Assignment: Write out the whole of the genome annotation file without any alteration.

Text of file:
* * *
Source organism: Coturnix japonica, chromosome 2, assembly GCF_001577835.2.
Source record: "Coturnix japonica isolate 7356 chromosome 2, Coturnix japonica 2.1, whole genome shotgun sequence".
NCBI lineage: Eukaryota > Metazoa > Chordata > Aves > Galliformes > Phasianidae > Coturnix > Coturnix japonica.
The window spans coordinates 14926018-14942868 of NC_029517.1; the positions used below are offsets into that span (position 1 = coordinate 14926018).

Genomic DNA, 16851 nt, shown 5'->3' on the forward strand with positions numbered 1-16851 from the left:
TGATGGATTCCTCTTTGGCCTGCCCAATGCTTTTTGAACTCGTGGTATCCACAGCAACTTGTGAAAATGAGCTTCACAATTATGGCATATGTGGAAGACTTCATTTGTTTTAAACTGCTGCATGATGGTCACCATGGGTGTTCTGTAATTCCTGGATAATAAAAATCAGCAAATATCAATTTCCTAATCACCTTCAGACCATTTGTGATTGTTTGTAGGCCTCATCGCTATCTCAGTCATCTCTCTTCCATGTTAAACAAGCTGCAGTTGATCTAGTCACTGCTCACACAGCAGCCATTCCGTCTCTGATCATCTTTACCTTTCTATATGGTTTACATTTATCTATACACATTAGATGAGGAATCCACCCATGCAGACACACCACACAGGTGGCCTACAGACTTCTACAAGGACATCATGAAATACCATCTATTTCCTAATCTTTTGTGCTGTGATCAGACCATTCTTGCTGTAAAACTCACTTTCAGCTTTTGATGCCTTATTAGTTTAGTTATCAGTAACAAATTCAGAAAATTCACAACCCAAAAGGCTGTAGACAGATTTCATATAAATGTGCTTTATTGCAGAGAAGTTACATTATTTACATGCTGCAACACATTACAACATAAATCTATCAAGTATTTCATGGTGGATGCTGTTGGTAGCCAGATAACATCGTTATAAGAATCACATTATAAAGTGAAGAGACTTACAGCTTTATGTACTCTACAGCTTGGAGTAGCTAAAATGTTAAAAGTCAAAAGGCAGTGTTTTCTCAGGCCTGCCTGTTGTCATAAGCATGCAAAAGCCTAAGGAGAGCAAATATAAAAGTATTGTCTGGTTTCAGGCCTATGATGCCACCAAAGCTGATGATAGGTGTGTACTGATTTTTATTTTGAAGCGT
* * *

Source organism: Coturnix japonica, chromosome 2, assembly GCF_001577835.2.
Source record: "Coturnix japonica isolate 7356 chromosome 2, Coturnix japonica 2.1, whole genome shotgun sequence".
NCBI lineage: Eukaryota > Metazoa > Chordata > Aves > Galliformes > Phasianidae > Coturnix > Coturnix japonica.
The window spans coordinates 14926018-14942868 of NC_029517.1; the positions used below are offsets into that span (position 1 = coordinate 14926018).

Genomic DNA, 16851 nt, shown 5'->3' on the forward strand with positions numbered 1-16851 from the left:
TGATGGATTCCTCTTTGGCCTGCCCAATGCTTTTTGAACTCGTGGTATCCACAGCAACTTGTGAAAATGAGCTTCACAATTATGGCATATGTGGAAGACTTCATTTGTTTTAAACTGCTGCATGATGGTCACCATGGGTGTTCTGTAATTCCTGGATAATAAAAATCAGCAAATATCAATTTCCTAATCACCTTCAGACCATTTGTGATTGTTTGTAGGCCTCATCGCTATCTCAGTCATCTCTCTTCCATGTTAAACAAGCTGCAGTTGATCTAGTCACTGCTCACACAGCAGCCATTCCGTCTCTGATCATCTTTACCTTTCTATATGGTTTACATTTATCTATACACATTAGATGAGGAATCCACCCATGCAGACACACCACACAGGTGGCCTACAGACTTCTACAAGGACATCATGAAATACCATCTATTTCCTAATCTTTTGTGCTGTGATCAGACCATTCTTGCTGTAAAACTCACTTTCAGCTTTTGATGCCTTATTAGTTTAGTTATCAGTAACAAATTCAGAAAATTCACAACCCAAAAGGCTGTAGACAGATTTCATATAAATGTGCTTTATTGCAGAGAAGTTACATTATTTACATGCTGCAACACATTACAACATAAATCTATCAAGTATTTCATGGTGGATGCTGTTGGTAGCCAGATAACATCGTTATAAGAATCACATTATAAAGTGAAGAGACTTACAGCTTTATGTACTCTACAGCTTGGAGTAGCTAAAATGTTAAAAGTCAAAAGGCAGTGTTTTCTCAGGCCTGCCTGTTGTCATAAGCATGCAAAAGCCTAAGGAGAGCAAATATAAAAGTATTGTCTGGTTTCAGGCCTATGATGCCACCAAAGCTGATGATAGGTGTGTACTGATTTTTATTTTGAAGCGT